Please separately report numbers of self-test kits procured and distributed in the calendar year (where available). Procured self-test kits refers to the total number of self-test kits purchased (not distributed or used) in a year by the national government, including (but not limited to) donors. Test kits procured via other channels, such as the private sector, should not be counted; rather, they should be detailed in the comments. Self-test kits distributed refers to the total number of individual self-test kits that were distributed in a year; it is not the total number of people self-tested, nor is it the total number of people who received a self-test (as individuals may obtain more than one kit within a year). No sex- or age-disaggregation or information on positivity is required for self-test procurement or distribution data.
- 0–14 years for children and 15 years and older by sex (men and women) for adults.
- Testing modality (for all populations including Key population services).
- Mobile testing (e.g., through vans or temporary testing facilities)
- VCT centres (not within a health facility setting).
- Other community-based testing.
- Provider-initiated testing in clinics or emergency facilities.
- Antenatal care clinics (including labour and delivery).
- VCT (within a health facility setting).
- TB clinic (if available)
- Family planning clinic.
- Other facility-level testing.
Please provide information in the comments box about any national testing campaigns or shifts in testing strategies or practices that might explain changes to testing volumes when compared to previous years. If data on retesting among HIV-positive or HIV-negative individuals (volumes or rates/proportions) are available, please also provide this in the comments box.
Not all countries have unique identifiers or underlying systems to deduplicate first and repeat testing among individuals, nor to differentiate by HIV status of the person re-testing. People who test positive may seek additional confirmatory testing and people who are HIV-negative may test repeatedly during the year. As a result, this indicator is not directly comparable to knowledge of status (as measured in Indicator 2.1).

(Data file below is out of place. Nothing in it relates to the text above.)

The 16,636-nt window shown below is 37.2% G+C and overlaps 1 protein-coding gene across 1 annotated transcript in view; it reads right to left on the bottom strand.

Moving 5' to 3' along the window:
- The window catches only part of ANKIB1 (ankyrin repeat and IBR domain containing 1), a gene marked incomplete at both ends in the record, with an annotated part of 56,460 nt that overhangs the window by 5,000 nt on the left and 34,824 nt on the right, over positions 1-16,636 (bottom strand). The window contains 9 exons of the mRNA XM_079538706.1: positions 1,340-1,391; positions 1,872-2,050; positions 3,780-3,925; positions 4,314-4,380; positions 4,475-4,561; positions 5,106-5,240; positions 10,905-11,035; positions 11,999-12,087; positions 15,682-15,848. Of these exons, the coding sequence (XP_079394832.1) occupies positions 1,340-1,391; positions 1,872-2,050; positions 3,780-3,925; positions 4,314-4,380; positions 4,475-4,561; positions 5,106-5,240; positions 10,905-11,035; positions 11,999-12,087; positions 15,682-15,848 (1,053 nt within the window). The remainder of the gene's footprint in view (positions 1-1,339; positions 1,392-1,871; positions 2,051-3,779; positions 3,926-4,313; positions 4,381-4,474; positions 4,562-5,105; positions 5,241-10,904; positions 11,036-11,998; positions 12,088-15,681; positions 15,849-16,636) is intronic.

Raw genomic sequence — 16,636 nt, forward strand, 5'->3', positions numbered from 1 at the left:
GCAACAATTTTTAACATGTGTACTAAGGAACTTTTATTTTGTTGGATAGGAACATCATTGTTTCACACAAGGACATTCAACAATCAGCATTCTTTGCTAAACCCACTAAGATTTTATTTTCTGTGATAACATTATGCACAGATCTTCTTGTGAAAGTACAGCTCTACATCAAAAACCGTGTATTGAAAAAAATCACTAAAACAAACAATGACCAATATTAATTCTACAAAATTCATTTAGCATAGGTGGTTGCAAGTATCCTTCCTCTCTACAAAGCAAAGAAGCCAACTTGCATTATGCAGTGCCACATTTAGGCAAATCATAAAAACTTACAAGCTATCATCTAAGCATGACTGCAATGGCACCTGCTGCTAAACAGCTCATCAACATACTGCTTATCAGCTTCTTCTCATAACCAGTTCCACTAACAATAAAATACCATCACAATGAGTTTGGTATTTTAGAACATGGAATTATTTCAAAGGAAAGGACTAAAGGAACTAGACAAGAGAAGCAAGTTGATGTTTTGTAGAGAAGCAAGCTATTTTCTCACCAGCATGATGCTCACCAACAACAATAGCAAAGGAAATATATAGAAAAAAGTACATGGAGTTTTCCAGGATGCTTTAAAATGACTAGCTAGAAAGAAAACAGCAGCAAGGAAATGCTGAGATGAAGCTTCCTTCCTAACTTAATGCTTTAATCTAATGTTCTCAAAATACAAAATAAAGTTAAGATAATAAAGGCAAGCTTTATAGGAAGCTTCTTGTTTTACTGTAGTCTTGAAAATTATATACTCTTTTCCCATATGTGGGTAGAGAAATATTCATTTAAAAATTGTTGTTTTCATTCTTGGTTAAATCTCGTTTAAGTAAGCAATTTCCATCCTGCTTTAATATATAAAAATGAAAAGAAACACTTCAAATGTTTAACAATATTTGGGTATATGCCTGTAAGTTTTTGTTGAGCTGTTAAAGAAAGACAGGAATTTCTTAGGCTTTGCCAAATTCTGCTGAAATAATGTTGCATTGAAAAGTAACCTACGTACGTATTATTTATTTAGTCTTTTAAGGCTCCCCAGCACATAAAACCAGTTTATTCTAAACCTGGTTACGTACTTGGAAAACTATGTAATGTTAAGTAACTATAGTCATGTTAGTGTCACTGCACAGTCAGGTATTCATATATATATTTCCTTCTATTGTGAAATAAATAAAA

As HIV information systems evolve, it will be important to be able to disaggregate tests by previous testing history (e.g., people who have never been tested, people who were HIV-negative at their last test, and people who already know their HIV-positive status and are seeking or otherwise requiring confirmatory testing) as well as by the year of previous testing. In future years, this indicator could be extended to request this information so as to better understand testing patterns and capture the valid numbers of new diagnoses to better assess the effectiveness of HIV testing services.
Consolidated strategic information guidelines for HIV in the health sector. Geneva: World Health Organization; 2015 (https://apps.who.int/iris/bitstream/10665/164716/1/9789241508759_eng.pdf?ua=1).
TL.2 HTS testing volume and positivity, 2020, WHO Consolidated HIV strategic information guidelines: driving impact through programme monitoring and management (https://www.who.int/publications/i/item/consolidated-hiv-strategic-information-guidelines).
HTS_TST, PEPFAR, MER 2.0 (Version 2.4), September 2019, Monitoring, Evaluation, and Reporting (https://www.state.gov/wp-content/uploads/2019/10/PEPFAR-MER-Indicator-Reference-Guide-Version-2.4-FY20.pdf).